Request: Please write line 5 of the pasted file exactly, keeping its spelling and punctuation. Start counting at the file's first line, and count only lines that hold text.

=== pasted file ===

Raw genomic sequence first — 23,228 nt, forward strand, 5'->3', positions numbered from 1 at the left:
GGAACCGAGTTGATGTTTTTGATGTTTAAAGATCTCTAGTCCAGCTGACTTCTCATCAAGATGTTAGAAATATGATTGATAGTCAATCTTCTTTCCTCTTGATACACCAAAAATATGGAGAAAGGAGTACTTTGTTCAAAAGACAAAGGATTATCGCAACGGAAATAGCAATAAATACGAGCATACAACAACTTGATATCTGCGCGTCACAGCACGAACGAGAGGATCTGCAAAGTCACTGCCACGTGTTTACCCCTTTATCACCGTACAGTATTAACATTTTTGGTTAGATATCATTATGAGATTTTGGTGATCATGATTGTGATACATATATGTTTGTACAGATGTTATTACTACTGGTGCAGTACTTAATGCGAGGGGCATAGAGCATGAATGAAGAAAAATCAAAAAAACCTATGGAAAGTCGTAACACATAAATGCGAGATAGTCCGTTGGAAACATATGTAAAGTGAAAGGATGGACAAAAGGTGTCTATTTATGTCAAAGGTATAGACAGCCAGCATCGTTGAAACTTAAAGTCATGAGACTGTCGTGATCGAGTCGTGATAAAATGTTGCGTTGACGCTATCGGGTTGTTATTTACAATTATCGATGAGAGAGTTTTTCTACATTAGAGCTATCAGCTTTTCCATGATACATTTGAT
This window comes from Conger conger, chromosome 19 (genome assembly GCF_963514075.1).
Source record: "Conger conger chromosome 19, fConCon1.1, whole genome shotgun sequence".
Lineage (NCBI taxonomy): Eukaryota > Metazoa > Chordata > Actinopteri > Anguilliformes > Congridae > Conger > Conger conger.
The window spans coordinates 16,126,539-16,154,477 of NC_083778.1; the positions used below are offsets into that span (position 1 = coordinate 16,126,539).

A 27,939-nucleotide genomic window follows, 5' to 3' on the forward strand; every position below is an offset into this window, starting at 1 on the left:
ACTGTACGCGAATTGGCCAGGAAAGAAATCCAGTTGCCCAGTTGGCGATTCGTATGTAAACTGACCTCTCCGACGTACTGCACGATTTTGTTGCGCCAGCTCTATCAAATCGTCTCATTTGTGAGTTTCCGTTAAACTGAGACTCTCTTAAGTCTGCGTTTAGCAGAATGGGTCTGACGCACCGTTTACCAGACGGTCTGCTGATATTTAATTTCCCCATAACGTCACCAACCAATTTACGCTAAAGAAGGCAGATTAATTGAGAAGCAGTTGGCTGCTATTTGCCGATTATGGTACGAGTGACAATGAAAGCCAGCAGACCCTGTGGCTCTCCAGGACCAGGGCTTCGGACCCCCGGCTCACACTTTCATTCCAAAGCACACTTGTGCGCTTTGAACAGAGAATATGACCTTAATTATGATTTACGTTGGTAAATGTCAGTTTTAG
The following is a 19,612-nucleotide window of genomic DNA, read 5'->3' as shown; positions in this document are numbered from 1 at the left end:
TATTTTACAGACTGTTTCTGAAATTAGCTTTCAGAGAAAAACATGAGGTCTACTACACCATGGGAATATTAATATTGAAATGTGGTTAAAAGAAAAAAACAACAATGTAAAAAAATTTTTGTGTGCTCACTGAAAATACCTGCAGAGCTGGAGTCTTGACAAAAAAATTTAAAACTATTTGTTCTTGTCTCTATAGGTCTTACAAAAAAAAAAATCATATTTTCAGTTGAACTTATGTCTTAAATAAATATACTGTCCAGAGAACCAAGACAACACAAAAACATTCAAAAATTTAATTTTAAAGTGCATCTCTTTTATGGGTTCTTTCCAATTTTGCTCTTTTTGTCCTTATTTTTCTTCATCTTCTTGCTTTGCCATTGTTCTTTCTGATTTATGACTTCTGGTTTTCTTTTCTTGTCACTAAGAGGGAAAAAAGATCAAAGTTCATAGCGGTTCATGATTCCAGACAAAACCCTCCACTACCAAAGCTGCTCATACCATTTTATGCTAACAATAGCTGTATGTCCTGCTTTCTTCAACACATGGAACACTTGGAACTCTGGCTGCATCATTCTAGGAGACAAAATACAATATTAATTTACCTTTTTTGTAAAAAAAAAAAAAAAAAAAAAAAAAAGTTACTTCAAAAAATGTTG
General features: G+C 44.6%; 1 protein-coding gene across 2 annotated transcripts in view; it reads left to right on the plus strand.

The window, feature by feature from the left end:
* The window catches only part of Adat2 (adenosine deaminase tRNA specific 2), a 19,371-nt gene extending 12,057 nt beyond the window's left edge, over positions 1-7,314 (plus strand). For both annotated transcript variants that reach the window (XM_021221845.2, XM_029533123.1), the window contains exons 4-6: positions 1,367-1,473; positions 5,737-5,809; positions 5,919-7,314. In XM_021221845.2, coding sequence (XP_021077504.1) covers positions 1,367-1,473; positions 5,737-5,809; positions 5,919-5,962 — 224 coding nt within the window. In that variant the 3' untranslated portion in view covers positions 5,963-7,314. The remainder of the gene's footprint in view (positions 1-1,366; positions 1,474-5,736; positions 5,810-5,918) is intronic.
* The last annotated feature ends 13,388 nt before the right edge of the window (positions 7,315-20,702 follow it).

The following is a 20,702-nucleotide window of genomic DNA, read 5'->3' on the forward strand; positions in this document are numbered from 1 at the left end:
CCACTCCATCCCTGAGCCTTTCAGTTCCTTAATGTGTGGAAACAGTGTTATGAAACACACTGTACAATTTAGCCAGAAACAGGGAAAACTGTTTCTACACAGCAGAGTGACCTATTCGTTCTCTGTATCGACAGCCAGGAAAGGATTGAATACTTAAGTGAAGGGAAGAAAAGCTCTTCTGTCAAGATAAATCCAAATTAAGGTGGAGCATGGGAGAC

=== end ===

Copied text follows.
Lineage (NCBI taxonomy): Eukaryota > Metazoa > Chordata > Actinopteri > Anguilliformes > Congridae > Conger > Conger conger.